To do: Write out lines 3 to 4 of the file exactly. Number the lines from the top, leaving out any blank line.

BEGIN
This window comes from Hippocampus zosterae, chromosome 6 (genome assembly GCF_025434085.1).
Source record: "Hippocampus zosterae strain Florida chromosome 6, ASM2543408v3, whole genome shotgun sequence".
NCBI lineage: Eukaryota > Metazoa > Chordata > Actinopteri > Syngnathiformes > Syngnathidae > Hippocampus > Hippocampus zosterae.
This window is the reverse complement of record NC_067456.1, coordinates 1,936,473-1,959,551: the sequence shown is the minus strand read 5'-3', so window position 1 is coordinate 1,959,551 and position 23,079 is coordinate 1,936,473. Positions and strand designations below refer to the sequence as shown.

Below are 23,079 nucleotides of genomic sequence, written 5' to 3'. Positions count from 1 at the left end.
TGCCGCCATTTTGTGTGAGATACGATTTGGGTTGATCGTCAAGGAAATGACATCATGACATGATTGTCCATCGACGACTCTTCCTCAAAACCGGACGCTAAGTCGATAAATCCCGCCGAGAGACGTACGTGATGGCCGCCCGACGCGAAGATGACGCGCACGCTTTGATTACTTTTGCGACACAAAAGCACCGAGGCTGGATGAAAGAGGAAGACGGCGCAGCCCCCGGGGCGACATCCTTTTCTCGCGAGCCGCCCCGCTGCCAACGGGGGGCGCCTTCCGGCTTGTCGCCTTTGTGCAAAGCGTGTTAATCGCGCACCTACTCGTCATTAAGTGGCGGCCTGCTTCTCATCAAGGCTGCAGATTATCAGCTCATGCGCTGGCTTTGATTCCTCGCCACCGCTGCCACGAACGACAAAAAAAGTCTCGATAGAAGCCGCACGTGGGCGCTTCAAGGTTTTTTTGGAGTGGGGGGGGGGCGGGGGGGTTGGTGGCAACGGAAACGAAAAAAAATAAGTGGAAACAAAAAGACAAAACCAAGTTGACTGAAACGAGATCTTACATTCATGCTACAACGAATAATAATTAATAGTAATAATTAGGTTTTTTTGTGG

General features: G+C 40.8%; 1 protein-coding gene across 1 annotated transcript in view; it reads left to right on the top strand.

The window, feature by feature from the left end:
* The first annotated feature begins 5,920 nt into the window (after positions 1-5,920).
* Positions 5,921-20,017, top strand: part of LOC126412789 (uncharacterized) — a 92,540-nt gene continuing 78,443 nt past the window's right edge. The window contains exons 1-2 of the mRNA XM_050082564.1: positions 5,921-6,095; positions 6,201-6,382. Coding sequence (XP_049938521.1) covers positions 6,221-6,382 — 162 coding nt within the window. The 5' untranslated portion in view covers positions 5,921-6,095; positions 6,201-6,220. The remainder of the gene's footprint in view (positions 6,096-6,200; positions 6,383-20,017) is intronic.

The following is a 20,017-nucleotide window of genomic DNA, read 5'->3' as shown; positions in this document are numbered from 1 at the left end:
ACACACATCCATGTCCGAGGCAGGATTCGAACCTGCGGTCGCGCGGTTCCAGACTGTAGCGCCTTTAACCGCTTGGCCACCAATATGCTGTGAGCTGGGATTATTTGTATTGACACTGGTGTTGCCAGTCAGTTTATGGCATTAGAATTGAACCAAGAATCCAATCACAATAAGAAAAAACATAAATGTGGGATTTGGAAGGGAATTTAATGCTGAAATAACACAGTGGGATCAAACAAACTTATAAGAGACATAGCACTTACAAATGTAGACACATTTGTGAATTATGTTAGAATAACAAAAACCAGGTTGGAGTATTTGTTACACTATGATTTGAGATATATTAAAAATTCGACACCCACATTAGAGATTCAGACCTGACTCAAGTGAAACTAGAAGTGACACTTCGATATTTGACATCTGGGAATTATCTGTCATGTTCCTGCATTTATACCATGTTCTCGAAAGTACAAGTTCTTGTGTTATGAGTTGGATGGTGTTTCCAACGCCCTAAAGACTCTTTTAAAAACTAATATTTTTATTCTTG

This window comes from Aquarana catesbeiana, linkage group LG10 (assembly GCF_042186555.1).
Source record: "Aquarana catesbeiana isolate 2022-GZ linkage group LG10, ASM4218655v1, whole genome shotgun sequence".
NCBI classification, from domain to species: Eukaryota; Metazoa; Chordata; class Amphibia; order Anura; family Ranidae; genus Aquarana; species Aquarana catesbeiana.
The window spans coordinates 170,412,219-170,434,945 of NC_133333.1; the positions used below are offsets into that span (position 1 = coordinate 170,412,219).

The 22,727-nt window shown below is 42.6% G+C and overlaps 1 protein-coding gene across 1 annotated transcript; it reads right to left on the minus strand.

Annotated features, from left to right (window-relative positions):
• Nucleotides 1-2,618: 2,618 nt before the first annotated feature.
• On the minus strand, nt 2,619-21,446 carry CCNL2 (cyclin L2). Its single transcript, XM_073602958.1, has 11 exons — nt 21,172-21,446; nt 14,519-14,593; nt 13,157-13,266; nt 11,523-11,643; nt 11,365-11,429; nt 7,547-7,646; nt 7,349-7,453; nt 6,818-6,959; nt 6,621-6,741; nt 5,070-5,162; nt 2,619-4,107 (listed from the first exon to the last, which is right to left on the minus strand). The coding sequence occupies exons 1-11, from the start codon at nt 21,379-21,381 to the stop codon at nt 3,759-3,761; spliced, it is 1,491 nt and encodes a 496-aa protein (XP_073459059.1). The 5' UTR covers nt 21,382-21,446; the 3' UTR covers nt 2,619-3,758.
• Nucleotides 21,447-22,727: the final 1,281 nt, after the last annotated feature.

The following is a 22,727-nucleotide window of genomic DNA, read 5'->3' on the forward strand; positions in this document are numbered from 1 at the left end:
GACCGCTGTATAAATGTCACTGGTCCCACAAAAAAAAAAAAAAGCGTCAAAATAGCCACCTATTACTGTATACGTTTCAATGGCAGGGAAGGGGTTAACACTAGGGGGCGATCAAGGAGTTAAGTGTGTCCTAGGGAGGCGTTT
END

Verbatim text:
NCBI lineage: Eukaryota > Metazoa > Chordata > Actinopteri > Syngnathiformes > Syngnathidae > Hippocampus > Hippocampus zosterae.
This window is the reverse complement of record NC_067456.1, coordinates 1,936,473-1,959,551: the sequence shown is the minus strand read 5'-3', so window position 1 is coordinate 1,959,551 and position 23,079 is coordinate 1,936,473. Positions and strand designations below refer to the sequence as shown.